Investor Sues Nokia For Fraud, Poor Lumia Sales


Nokia is being sued by one of its investors for allegedly misleading shareholders to believe that its Lumia line of Windows Phone devices could reposition it as a leader in the smartphone space.

Shareholder Robert Chmielinski claims in the class action suit, which was filed Thursday in New York, that Nokia executives, including CEO Stephen Elop, committed fraud by convincing shareholders that its transition from its homegrown Symbian OS to Microsoft’s Windows Phone platform would breathe new life into the company’s line of smartphones.

"Defendants [Nokia executives] told investors that Nokia’s conversion to a Windows platform would halt its deteriorating position in the smartphone market. It did not," the suit said. "This became apparent on April 11, 2012, when Nokia disclosed that its first-quarter performance would be worse than expected."

[Related: Microsoft Aims To Grow Windows Phone App Count As Lumia 900 Launch Looms]

On its first-quarter earnings statement, Nokia reported a net loss of $1.8 billion, which it attributed to "greater-than-expected competitive challenges" in the mobile market. It also said it sold approximately two million of its Windows Phone-based Lumia smartphones.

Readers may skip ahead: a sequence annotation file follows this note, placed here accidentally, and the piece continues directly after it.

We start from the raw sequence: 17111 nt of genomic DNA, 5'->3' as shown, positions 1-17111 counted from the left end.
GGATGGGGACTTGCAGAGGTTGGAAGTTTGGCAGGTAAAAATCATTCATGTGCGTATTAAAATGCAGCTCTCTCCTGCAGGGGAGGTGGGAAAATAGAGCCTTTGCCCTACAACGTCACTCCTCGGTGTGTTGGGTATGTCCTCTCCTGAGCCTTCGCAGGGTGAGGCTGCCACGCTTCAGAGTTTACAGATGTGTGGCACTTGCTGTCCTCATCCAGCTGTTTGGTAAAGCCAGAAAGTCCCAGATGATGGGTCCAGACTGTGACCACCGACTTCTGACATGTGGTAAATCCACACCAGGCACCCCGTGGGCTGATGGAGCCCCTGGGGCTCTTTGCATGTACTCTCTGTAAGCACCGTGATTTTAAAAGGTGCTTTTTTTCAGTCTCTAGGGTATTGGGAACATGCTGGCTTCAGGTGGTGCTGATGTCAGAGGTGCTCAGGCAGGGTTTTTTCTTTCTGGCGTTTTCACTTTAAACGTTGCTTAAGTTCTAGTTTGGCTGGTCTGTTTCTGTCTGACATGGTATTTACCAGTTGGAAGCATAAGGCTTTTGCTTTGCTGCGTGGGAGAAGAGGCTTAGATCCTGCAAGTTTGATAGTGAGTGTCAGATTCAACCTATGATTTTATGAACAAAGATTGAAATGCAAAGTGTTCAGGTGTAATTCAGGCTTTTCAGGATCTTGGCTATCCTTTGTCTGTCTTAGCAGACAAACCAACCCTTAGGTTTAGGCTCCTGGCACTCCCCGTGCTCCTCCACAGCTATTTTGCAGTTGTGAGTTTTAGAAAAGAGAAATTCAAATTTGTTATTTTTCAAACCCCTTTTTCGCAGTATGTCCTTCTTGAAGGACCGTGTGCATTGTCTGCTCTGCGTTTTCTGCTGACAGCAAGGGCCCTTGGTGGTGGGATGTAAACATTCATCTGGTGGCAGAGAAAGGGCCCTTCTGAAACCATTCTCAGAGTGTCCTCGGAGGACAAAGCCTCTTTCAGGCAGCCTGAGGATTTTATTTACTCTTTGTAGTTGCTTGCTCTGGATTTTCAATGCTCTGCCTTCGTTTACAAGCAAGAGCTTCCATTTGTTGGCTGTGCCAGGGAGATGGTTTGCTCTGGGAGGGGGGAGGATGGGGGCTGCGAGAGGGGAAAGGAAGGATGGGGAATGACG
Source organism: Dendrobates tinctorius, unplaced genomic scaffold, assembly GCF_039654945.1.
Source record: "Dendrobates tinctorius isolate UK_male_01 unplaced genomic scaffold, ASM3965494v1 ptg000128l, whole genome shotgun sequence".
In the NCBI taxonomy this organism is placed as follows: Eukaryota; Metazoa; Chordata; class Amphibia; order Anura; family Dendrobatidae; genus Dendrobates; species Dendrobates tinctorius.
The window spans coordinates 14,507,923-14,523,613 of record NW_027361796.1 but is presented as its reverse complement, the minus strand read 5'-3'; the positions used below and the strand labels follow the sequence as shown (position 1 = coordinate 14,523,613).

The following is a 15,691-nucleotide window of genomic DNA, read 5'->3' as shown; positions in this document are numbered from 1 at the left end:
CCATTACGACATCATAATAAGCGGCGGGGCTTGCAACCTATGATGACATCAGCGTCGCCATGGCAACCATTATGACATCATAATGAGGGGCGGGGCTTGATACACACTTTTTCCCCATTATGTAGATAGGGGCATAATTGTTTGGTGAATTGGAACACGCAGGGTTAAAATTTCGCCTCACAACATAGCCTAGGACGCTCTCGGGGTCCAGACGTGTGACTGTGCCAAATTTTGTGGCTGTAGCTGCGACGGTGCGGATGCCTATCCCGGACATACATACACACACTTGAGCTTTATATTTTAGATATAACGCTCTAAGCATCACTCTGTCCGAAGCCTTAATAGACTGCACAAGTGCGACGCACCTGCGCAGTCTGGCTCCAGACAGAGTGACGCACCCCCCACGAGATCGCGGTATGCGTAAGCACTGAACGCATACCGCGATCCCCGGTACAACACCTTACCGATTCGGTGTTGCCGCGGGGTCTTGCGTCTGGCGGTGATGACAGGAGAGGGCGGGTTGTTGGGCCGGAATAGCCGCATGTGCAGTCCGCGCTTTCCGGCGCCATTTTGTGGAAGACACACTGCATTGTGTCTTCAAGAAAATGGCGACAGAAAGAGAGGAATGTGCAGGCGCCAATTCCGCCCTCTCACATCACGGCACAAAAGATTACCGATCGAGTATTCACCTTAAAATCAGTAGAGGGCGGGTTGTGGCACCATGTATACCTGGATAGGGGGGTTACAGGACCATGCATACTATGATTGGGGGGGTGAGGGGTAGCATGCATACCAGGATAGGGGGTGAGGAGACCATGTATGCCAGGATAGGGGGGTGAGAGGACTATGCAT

Apple, by point of comparison, sold 35 million iPhones during the same three-month period.

Nokia issued a statement Friday in response to the suit, saying it would defend itself against the claims. The company said it is "reviewing the allegations contained in the complaint and believes that they are without merit."

In the filing, Chmielinski made note of Nokia’s once industry-leading position in the market with its own mobile OS, Symbian. But in light of increased competition from Apple and Google, its share of the market began to wane in 2010. The suit said between June 2010 and the second quarter of 2011, Nokia's worldwide market share dropped from 38 percent to 15 percent.

In an effort to regain some of its lost ground, Nokia struck an alliance with Microsoft in February 2011 through which its smartphones would run exclusively on the software giant’s Windows Phone platform.

"Nokia is at a critical juncture, where significant change is necessary and inevitable in our journey forward," Elop said in a press conference announcing the new partnership. "Today we are accelerating that change through a new path, aimed at regaining our smartphone leadership, reinforcing our mobile device platform and realizing our investments in the future."

In addition to weaker-than-expected profits and lackluster smartphone sales, Chmielinski claimed that Nokia knowingly launched its higher-end Lumia 900 smartphone with a software glitch that compromised its connectivity to certain high-speed wireless networks. The glitch, which was unveiled publicly two days after the phone hit the market, resulted in Nokia offering a $100 rebate to customers, "making the phone essentially free," the suit said.